New Nutrition Facts Tables, same nutritious eggs


Your egg cartons have a familiar shape and feel you’ve come to recognize for a lifetime. The Nutrition Facts Table on that carton is about to change. Here’s what you’ll soon be reading every time you pick up eggs at your grocery store.

First, some context: at the end of 2015, Health Canada announced changes to the nutrition labelling regulations. Among a variety of changes to the regulations, Health Canada updated the nutrition tables you find on food products sold in Canada. The updated tables represent the latest nutritional science—and that means they are going to look a little different than the tables you are used to.

The order in which certain nutrients are displayed is going to shift. Some of the mandatory nutrients declared in the shorter version of the Nutrition Facts Table are different than in the tables you are used to seeing. For example, vitamin A and C will be removed because according to Health Canada most Canadians get enough of these nutrients in their diets.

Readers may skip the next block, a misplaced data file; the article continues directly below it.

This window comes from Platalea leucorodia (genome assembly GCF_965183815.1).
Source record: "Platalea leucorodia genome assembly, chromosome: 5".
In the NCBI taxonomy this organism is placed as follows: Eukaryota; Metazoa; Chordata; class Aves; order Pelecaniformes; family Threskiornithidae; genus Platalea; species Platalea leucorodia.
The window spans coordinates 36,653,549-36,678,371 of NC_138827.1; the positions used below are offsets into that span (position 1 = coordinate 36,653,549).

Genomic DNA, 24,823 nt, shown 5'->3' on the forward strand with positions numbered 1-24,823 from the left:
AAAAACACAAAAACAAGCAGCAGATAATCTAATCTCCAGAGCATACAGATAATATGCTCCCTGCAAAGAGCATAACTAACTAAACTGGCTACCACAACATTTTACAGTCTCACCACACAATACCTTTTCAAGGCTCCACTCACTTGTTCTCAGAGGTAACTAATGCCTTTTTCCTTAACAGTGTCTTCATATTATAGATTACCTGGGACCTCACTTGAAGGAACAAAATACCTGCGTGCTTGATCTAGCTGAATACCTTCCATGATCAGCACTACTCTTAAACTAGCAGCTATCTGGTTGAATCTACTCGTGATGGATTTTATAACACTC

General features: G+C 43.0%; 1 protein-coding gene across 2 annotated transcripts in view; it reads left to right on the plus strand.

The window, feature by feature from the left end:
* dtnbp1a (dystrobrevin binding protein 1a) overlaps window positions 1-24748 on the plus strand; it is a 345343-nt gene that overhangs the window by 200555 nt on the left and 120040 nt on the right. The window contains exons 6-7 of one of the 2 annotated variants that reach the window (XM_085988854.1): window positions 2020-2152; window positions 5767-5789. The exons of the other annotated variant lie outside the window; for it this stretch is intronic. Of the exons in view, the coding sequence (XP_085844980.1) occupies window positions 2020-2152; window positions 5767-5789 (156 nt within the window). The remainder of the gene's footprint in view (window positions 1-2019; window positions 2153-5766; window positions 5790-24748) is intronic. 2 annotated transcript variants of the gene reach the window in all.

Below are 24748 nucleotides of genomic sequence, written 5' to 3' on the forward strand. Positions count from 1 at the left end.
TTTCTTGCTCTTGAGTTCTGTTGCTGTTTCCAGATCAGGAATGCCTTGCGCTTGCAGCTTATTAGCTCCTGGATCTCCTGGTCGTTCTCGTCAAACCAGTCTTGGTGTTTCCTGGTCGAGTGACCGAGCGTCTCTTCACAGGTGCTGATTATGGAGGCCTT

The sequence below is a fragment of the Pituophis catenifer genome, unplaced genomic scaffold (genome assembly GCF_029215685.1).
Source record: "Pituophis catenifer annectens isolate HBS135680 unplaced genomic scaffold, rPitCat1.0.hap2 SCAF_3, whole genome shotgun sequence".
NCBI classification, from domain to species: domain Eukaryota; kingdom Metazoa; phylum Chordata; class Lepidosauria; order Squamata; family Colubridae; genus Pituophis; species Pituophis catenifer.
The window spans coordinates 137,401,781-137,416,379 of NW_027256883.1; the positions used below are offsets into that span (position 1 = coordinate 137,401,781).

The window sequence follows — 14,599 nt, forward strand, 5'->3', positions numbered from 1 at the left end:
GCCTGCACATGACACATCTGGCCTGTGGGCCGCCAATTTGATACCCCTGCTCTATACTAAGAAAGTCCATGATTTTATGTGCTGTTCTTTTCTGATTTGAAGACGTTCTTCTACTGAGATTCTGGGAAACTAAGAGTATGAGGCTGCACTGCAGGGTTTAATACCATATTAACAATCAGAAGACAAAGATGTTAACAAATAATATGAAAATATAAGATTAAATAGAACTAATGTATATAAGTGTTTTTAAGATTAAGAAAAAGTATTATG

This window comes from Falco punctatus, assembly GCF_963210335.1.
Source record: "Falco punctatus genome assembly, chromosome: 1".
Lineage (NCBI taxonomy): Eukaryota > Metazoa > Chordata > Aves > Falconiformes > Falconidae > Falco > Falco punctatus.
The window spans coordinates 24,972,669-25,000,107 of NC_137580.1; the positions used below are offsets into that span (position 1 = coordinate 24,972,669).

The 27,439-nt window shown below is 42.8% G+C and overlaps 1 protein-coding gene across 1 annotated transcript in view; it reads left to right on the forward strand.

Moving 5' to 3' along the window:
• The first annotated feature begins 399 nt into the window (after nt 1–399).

Another change being implemented as part of the new regulations are more accurate serving sizes. In the case of eggs, the serving size has changed from one to two eggs, doubling the nutrients declared on the Nutrition Facts Table. That portion size is a better reflection of how people actually eat eggs, since Canadians will have two eggs more often than they will just have one (I guess they are too yummy to avoid seconds!).

Keep in mind you won’t see these changes immediately. There’s a five-year transition in bringing these new labels to store shelves. With a deadline of 2022, you’ll start to see new Nutrition Facts Tables slowly over time.

Yes, the Nutrition Facts Table may be changing, but one thing will never change: the simple, nutritious goodness of the humble egg.